Monday, April 16, 2012


by Laura Krauss Melmed

The ancient art of poetry and the much, much newer art of composing the Tweet both aspire to pack lots of punch into few words.  Sometimes these forms of communication intersect.   This was illustrated recently in an NPR story by Steve Inskeep about Nigerian writer Teju Cole.  Mr. Cole, who lives in New York City tweets at his Twitter account @tejucole.  His subject matter of late is (very) short stories based on small news items, those unattributed little articles found in metro sections which describe freak accidents and odd happenings.  Mr. Cole calls these stories “Small Fates.”  His first Small Fates project used items culled from researching a novel about Lagos.  Currently, his Tweets are based on items in New York newspapers of exactly 100 years ago. 

Mr. Cole’s tweets are often tragic or poignant and are obviously meant for an adult audience.  But at this time of year, having young students Tweet about how the world is springing back to life around them could provide a perfect structure for writing a poem.

The goal is for students to write a series of “Tweets” based on observations of springtime changes.  They will then put the Tweets together to form a 6-line poem.  These observations could take place either independently or following a short daily class walk or garden visit.  Show the students how to count the 140 characters allowable for each “Tweet.”  Stress that they will be using a different sense each day of the week to make their observations.  Make sure they know not to try to make these poems rhyme.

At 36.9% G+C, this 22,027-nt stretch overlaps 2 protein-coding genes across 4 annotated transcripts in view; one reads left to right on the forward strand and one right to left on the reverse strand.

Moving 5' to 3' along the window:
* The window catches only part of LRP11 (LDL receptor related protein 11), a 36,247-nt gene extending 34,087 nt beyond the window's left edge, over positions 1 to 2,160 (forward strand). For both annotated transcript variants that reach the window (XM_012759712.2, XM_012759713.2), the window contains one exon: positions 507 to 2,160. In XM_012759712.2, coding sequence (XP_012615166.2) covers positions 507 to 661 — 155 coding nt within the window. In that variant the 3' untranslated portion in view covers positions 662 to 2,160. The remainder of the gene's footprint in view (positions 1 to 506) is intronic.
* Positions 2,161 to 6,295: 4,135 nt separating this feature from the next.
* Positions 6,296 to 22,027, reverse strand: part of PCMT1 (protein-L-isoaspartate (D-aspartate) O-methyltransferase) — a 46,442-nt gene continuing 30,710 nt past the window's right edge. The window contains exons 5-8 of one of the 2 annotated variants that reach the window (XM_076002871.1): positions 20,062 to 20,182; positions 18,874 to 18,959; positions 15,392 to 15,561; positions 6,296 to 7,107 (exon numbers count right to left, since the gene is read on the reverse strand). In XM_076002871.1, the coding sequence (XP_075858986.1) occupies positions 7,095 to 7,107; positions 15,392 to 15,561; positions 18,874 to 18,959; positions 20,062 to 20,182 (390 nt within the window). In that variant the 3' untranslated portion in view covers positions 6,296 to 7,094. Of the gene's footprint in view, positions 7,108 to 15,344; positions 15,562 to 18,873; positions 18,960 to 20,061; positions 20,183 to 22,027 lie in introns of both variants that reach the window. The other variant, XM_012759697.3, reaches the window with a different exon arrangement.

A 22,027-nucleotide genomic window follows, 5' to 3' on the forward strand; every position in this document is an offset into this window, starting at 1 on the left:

Assign a sense to be explored for each of the five days of the school week. Students should then write a tweet a day for five days. Each should evoke a vivid picture, scent, sound, etc. through the use of such poetic devices as metaphor, simile, and personification. Daily Tweets can be written on index cards and displayed on a magnetic board for review and discussion. “Tweet” number six should summarize the student’s feelings about springtime. 

The students could illustrate their poems for a Spring Tweet display.    

Here is my own Spring Tweet poem:

Agreeable tulips nod heads together
ACHOO! A sneeze flies from an open window.
The scent of lilacs floats over me like a purple chiffon scarf
The breeze that tickles my bare arms also lifts a kite
If spring had a taste it might be asparagus
Somehow the world feels new.

No comments:

Post a Comment